"Gypsy gold does not chink and glitter. It gleams in the sun and neighs in the dark."

~ Saying of the Gladdagh Gypsies of Galway

Thursday, May 10, 2012

Joining a Buying Club

Back in March, I wrote about Joining a CSA. In addition to Community Supported Agriculture programs [CSA's], there are also Buying Clubs [BC's].

A Buying Club is essentially a group of people committed to placing an order than meets a minimum dollar amount every so many weeks. The goods ordered by the group are delivered to them on a set day & time by the supplier. Usually, a Buying Club is set up to receive items that you don't readily go into your local chain grocery store to purchase, but not always. There is a common thread in your Buying Club that brings the people together, and it also saves members money as most of the time, the products purchased are offered at wholesale prices. Sometimes a Buying Club can also be referred to as a co-op.

I recently started a local Buying Club in my area through a local farm. This farm raises beef, chicken, pork and lamb - humanely and without the use of antibiotics or hormones. Their animals are all grassfed and/or pastured.

Our Buying Club with this farm brings together people who want to
  1. Support Local Farms
  2. Purchase Local Food
  3. Consume grassfed meats raised humanely and without antibiotics or hormones
A reason for choosing this Buying Club versus just purchasing a quarter or half a cow (or hog or lamb for that matter), is because we can place an order every 4-6 weeks rather than make one large purchase all at once, up front. When we place our order, we also are choosing the specific cuts we would like. To an extent, you can still do this when you purchase a quarter or half of an animal, however, you are still getting X number of pounds regardless, all up front at once. So, especially for those without excess freezer space, the Buying Club can be the better option - you choose how much of which cuts you want for that order.

This Buying Club also offers raw honey, raw milk cheeses, maple syrup, eggs and occasionally produce as well. Some Buying Clubs are produce-based, versus meats. You have to search out a Buying Club in your area that offers what you are looking for. Just the same as you would do for a CSA. 

Which brings me to my next point in how a Buying Club is different from a CSA. When you sign up for a CSA, you know up front what you are paying for, for the term of the CSA season. For example, in my Pork/Poultry CSA that I signed up for, there was a $ amount due and in exchange for that cost, I know that I will receive 12 chickens, 1 turkey and a 1/4 a of hog between the months of June and November. Once that kicks in, I will not place orders through the buying club for pork or chicken, obviously.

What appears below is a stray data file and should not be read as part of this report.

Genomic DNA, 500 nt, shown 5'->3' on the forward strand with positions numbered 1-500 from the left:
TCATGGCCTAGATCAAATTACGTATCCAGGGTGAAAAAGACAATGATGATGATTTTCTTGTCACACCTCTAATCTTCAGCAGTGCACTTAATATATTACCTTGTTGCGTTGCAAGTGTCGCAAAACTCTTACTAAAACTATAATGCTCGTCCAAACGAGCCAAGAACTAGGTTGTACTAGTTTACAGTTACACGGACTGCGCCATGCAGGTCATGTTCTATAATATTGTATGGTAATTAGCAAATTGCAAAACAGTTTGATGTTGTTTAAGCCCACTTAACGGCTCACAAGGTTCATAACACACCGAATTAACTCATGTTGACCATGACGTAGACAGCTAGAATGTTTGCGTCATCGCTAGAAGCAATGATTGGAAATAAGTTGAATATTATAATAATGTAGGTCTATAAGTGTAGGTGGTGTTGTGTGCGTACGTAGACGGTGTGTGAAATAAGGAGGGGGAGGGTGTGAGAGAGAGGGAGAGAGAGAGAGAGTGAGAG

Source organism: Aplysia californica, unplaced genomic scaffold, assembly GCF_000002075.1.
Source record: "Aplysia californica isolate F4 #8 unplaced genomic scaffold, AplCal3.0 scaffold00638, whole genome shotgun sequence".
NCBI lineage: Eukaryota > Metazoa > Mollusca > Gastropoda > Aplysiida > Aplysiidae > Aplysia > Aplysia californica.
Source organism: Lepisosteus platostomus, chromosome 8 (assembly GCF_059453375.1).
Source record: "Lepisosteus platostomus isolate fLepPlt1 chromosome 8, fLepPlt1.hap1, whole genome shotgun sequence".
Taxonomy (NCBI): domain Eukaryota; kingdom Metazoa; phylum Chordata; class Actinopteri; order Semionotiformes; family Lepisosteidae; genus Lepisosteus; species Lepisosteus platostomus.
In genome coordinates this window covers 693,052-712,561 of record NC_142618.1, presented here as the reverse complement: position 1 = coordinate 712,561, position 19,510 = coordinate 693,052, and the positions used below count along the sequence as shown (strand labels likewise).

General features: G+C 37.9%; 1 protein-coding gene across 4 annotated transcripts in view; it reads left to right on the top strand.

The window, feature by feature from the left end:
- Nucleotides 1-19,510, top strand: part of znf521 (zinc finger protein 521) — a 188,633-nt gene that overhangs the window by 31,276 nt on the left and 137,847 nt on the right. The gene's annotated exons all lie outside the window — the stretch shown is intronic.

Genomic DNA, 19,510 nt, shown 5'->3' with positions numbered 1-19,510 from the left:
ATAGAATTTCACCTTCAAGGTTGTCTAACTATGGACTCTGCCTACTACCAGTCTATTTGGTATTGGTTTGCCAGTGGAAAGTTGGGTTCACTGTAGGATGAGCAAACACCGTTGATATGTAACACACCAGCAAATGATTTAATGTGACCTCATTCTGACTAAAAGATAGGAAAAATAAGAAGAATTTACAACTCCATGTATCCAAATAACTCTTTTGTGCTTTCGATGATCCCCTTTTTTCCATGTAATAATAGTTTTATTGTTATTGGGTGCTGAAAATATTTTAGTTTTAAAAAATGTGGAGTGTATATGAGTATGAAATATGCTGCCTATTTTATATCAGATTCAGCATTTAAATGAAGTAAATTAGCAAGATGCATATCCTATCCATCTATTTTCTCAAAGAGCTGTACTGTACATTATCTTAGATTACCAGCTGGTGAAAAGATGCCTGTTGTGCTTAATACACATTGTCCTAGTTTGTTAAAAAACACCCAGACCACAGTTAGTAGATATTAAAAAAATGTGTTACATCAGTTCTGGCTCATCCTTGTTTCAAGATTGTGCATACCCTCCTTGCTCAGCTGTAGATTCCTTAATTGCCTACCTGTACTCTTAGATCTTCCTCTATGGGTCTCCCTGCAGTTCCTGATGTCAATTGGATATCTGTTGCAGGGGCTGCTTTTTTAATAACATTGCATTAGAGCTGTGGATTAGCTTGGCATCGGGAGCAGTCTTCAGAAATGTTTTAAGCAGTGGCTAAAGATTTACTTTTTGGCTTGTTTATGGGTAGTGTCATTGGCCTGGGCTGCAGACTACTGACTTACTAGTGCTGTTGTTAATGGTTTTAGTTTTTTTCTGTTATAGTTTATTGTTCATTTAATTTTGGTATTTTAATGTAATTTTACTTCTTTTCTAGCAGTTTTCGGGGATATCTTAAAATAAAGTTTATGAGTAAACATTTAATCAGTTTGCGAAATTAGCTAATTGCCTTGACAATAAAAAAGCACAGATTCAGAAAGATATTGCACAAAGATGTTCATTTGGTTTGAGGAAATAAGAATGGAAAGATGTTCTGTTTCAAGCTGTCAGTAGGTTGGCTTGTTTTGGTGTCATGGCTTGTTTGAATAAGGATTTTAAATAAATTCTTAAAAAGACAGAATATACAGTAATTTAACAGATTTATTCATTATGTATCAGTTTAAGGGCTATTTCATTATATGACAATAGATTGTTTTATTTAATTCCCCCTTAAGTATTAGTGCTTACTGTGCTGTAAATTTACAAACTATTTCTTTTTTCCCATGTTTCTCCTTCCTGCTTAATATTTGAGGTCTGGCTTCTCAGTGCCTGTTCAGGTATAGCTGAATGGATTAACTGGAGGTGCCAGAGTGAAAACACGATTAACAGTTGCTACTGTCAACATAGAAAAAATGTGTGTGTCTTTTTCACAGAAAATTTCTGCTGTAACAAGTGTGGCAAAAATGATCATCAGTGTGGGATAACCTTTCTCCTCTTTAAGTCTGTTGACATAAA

If you join a produce CSA, you receive your orders in whichever fashion they are scheduled (usually weekly or bi-weekly) and your 'basket' for that pick-up is whatever is in season. Some allow you to pick and choose items for your basket, but a lot of produce CSA's I am familiar with give you whatever is in season that week. For those who are a tad more picky about what they eat, or aren't interested in trying out new things, this option isn't always the best choice. What if you get Kohlrabi in your basket one week and have no clue how to cook or eat it? If you don't enjoy cooking or trying new things, you probably aren't going to have much use for that Kohlrabi you paid for!

Buying Clubs can have openings for a new club to be formed (which is what we did), or they may have established clubs that accept new members. 

Last night was our first delivery for the Buying Club. I placed an order for a various array of items! I was able to purchase various cuts of lamb, beef and pork. I also purchased some Rhubarb & Asparagus as well as some soup bones. I can't wait to try everything out. A beef roast I received came bone-in -- I love that! I am sure it will give the roast much more flavor and I know I can't recall the last time I spied a roast at the grocery store that still had the bone in!

To help search out a buying club in your area, try the following resources.

Eat Wild

Local Harvest

Organic Consumers Association

Sustainable Table



suzanne said...

Good morning Allison

Your co op sounds wonderful! i wish we had something similar here. My problem here is that we have so few people compared to your numbers. I also never find like minded people close by. But for a few spread around all living far away from each other..

I must say I think everything works in America..

Have a good day with your gorgeous boy.

Lots of love

Jen said...

My co-op has saved me from having to buy in the grocery store for most things. I love that we can support local farmers and have a direct relationship with them. The bigger the co-op gets the more our demands are heard by the farmer for quality food. Co-ops are soooo important to the community. Thanks for sharing this!